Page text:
One customer took a phone video of the arrest, and another customer, Melissa DePino, posted it online.  DePino narrated, “The police were called because these men hadn’t ordered anything. They were waiting for a friend to show up, who did as they were taken out in handcuffs for doing nothing. All the other white ppl are wondering why it’s never happened to us when we do the same thing.”

There can be a question of whether the Starbucks policy was what it was, or should instead be what DePino thought it should be.

It got worse.  A few days later, a black man, Brandon Ward, posted video of an incident that occurred in Torrence, CA, on January 23, 2018.  He met a white man exiting the Starbucks bathroom who had been allowed to enter without having bought anything; whereas Brandon himself was denied.  This incident was unquestionably racist.[10], [11]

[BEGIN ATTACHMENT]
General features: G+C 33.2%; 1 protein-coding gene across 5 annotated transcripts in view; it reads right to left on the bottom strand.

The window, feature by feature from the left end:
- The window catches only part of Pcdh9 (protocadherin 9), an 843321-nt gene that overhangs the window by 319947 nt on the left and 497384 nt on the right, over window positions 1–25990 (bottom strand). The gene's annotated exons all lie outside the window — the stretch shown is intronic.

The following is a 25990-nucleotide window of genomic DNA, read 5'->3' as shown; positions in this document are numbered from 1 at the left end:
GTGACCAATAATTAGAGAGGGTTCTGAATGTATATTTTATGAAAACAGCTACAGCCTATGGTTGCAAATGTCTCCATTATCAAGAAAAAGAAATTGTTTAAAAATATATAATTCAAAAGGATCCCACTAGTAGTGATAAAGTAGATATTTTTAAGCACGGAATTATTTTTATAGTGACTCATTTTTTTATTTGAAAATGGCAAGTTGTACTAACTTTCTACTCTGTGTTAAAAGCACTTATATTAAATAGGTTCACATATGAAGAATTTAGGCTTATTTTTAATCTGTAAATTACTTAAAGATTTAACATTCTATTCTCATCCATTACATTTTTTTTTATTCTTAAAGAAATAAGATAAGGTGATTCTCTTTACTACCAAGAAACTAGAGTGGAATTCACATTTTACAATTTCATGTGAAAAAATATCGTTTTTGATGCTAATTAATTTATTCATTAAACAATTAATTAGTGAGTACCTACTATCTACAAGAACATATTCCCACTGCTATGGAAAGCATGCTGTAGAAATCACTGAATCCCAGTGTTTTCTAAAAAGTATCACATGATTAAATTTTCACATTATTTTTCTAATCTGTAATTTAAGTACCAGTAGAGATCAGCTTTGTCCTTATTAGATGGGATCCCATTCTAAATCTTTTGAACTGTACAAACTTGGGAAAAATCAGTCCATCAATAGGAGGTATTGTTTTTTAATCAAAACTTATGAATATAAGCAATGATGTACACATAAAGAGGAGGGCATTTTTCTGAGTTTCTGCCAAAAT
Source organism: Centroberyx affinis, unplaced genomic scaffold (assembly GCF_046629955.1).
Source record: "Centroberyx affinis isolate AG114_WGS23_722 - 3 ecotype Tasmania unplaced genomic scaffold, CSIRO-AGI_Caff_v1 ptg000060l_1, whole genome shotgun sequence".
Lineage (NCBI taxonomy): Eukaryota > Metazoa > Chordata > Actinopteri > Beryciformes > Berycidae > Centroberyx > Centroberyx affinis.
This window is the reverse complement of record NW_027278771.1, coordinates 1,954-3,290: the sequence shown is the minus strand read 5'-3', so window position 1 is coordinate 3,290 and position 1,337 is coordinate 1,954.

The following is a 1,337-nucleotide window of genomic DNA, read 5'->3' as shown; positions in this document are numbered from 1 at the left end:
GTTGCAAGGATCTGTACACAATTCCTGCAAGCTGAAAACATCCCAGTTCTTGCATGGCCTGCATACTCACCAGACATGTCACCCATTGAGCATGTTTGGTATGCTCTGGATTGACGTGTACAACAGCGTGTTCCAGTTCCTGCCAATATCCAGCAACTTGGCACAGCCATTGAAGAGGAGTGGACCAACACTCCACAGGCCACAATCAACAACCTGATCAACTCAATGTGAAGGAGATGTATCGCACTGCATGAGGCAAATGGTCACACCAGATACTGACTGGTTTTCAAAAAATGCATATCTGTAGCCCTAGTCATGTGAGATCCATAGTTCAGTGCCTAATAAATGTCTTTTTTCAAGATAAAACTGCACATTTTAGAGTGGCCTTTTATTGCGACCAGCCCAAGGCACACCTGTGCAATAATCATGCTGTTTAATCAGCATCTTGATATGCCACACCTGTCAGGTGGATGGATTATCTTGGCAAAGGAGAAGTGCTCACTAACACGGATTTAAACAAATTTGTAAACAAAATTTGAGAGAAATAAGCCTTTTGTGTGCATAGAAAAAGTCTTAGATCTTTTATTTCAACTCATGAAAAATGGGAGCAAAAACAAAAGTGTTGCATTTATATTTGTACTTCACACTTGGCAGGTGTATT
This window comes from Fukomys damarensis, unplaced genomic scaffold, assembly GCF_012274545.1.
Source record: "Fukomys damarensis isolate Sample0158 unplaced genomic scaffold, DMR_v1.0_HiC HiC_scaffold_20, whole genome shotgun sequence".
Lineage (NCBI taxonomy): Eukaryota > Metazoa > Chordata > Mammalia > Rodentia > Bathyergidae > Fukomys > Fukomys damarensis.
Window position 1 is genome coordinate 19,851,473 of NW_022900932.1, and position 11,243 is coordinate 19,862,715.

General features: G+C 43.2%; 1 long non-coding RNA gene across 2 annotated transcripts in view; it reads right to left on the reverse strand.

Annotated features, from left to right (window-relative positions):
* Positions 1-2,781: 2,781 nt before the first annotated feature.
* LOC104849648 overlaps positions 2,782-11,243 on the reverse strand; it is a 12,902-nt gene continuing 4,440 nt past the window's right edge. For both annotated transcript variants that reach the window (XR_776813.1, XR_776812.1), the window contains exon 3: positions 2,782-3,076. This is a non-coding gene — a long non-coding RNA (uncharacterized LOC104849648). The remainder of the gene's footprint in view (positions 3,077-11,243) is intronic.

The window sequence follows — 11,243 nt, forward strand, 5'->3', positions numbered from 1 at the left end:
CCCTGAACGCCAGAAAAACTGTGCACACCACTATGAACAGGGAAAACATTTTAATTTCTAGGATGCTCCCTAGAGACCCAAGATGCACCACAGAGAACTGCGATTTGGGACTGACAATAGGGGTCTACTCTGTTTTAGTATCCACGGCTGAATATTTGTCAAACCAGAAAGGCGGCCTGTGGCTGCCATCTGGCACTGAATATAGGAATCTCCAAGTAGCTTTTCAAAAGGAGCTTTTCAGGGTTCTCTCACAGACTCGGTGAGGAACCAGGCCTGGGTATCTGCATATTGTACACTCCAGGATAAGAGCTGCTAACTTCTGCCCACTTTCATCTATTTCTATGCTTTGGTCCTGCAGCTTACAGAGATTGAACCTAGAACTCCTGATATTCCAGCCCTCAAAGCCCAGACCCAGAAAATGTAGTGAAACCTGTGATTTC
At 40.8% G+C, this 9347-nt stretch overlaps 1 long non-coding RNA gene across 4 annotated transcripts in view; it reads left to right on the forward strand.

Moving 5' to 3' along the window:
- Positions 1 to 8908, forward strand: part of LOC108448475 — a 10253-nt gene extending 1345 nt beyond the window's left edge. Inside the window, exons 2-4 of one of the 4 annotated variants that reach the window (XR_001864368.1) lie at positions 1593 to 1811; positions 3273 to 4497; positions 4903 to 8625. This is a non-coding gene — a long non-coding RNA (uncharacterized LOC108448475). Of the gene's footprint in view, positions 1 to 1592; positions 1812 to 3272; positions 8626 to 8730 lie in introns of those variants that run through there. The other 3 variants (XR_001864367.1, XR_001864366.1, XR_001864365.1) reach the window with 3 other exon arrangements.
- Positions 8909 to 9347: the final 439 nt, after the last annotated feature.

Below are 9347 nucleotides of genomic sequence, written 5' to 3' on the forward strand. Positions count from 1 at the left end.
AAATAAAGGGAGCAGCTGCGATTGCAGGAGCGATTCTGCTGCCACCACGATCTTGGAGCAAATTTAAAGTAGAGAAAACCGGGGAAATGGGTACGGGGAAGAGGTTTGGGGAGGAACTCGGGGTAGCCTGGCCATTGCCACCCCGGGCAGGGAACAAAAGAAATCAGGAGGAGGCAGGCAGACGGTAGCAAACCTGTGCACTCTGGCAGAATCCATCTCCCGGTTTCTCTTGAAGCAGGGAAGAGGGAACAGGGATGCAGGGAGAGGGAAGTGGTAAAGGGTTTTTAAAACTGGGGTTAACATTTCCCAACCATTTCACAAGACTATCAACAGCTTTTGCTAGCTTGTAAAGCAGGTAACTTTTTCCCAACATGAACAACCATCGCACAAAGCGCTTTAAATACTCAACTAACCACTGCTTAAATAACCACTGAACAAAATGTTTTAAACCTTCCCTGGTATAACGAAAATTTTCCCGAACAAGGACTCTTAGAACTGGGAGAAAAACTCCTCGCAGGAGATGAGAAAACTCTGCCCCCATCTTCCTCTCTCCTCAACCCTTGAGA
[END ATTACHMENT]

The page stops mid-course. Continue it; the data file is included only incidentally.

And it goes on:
Nelson and Robinson sued Starbucks and the city of Philadelphia; the suit settled within a matter of days.[13]  The men accepted damages of $1 apiece.  The City agreed to fund a $200,000 program to train potential entrepreneurs.  Starbucks agreed to fund the men’s bachelor’s degrees at Arizona State University.  Starbucks would also close 8,000 stores, affecting 150,000 workers, for a half-day of DEI training on May 29.  And Starbucks instituted a new policy, that no one should be denied use of the bathrooms, whether they’d bought anything or not.

The manager of the Philadelphia store resigned.[11]

Megan Kelly weighs in

NBC’s Megyn Kelly expressed concern about Starbucks stores turning into places where homeless people can use the bathroom during a roundtable conversation about the company’s new policy to allow anyone to use the facilities, regardless of if they are a paying customer or not.

“They’re allowing anyone to stay and use the bathroom even if they don’t buy anything, which has a lot of Starbucks’ customers saying, really? Like, why?” Kelly said. She wondered if “Starbucks are now going to get overwhelmed with people and is it really just a public space or is it not?”

The conversation was prompted by Tuesday’s anti-bias training at Starbucks stores nationwide, a decision that followed an incident when a store manager called the police on two black men for “trespassing” when they sat in the cafe without buying a drink.